The Fourth Commandment: “Honor your father and your mother, that your days may be long in the land which the Lord your God gives you.”
That’s not just a call to filial piety; it’s a call to patriotism as well.
One might argue that the regulation of our lives begins in God’s love for each of us, except there is nothing in the Ten Commandments about honor due to oneself. God knows most of us need no instruction in that, which is why the Commandments direct us out of ourselves: to family and the “land,” the ground we stand upon but also the people standing with us in neighborhoods, towns, cities, states, nations, and the world.
This comes across clearly in Luke 10:25-37. A lawyer has asked Jesus how he might inherit eternal life. Knowing this fellow’s profession, the Lord answers with His own questions: “What is written in the law? What do you read there?”
How elated the lawyer must have been! The Galilean preacher has fallen into my trap! The lawyer slyly quotes Christ’s own answer (see Mark 12:28-34), which he may well have heard Jesus say at another time in another place or heard it reported by someone else. The shyster recites the Shema Yisrael (Deuteronomy 6:4-5), the Commandment to love God totally, adding, as Jesus earlier had, the phrase from Leviticus (19:18) about loving one’s neighbor.
Jesus praises him. But then the lawyer – “to justify himself,” Luke says – asks (half grinning, perhaps):
“And who is my neighbor?”
Comes then the Parable of the Good Samaritan. We could use that Samaritan’s loving-kindness these days, as anybody on social media realizes.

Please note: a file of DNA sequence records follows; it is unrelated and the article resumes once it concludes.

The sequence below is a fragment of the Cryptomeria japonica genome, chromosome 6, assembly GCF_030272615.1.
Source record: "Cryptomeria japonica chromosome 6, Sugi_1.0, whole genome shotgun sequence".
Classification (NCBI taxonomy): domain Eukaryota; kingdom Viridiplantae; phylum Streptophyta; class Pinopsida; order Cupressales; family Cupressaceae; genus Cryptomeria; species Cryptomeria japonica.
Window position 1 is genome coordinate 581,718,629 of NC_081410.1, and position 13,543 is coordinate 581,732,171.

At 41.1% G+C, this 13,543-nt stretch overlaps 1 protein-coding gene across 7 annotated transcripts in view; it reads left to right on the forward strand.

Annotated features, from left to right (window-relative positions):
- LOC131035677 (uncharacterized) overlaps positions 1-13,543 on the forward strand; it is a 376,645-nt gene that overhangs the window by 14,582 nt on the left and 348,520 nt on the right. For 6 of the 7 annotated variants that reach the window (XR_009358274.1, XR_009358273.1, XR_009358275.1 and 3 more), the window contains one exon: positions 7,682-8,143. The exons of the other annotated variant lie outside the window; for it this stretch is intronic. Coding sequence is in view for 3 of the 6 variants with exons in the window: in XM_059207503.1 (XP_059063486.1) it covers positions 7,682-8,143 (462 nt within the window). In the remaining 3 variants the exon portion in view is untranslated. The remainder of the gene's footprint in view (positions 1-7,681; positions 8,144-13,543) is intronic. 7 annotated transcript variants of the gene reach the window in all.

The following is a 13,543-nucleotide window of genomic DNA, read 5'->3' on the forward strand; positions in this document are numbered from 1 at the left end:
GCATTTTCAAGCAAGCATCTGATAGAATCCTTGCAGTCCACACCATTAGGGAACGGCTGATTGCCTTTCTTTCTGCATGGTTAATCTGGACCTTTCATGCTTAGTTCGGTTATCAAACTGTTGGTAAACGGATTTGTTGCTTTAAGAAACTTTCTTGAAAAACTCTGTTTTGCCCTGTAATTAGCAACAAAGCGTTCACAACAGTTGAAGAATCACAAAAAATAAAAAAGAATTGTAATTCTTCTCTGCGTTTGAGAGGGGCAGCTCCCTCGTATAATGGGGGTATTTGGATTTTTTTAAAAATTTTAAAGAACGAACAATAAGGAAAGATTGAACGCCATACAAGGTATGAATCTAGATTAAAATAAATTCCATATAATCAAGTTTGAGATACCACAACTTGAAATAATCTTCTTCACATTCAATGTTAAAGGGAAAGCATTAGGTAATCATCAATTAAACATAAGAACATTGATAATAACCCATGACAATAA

The importance of civility can certainly be deduced from the Fourth Commandment, but I think patriotism and civic-mindedness are there too. Consider what St. Thomas Aquinas says:
[M]an is debtor chiefly to his parents and his country, after God. Wherefore just as it belongs to religion to give worship to God, so does it belong to piety, in the second place, to give worship to one’s parents and one’s country. (ST IIa IIae, Q, 101, a.1)
We also have the instruction of the Catechism:
2199 The fourth commandment is addressed expressly to children in their relationship to their father and mother, because this relationship is the most universal. It likewise concerns the ties of kinship between members of the extended family. It requires honor, affection, and gratitude toward elders and ancestors. Finally, it extends to the duties of pupils to teachers, employees to employers, subordinates to leaders, citizens to their country, and to those who administer or govern it.
Civility, civilization, civic, civil: each word has its root in the Latin civis, “citizen.” The grandest of these, civilization – which stands for the collective and binding refinements of a society – means, in essence, life in the “city,” the assumption from ancient times being that it was in the city that one found the best and most developed ideas, institutions, and individuals.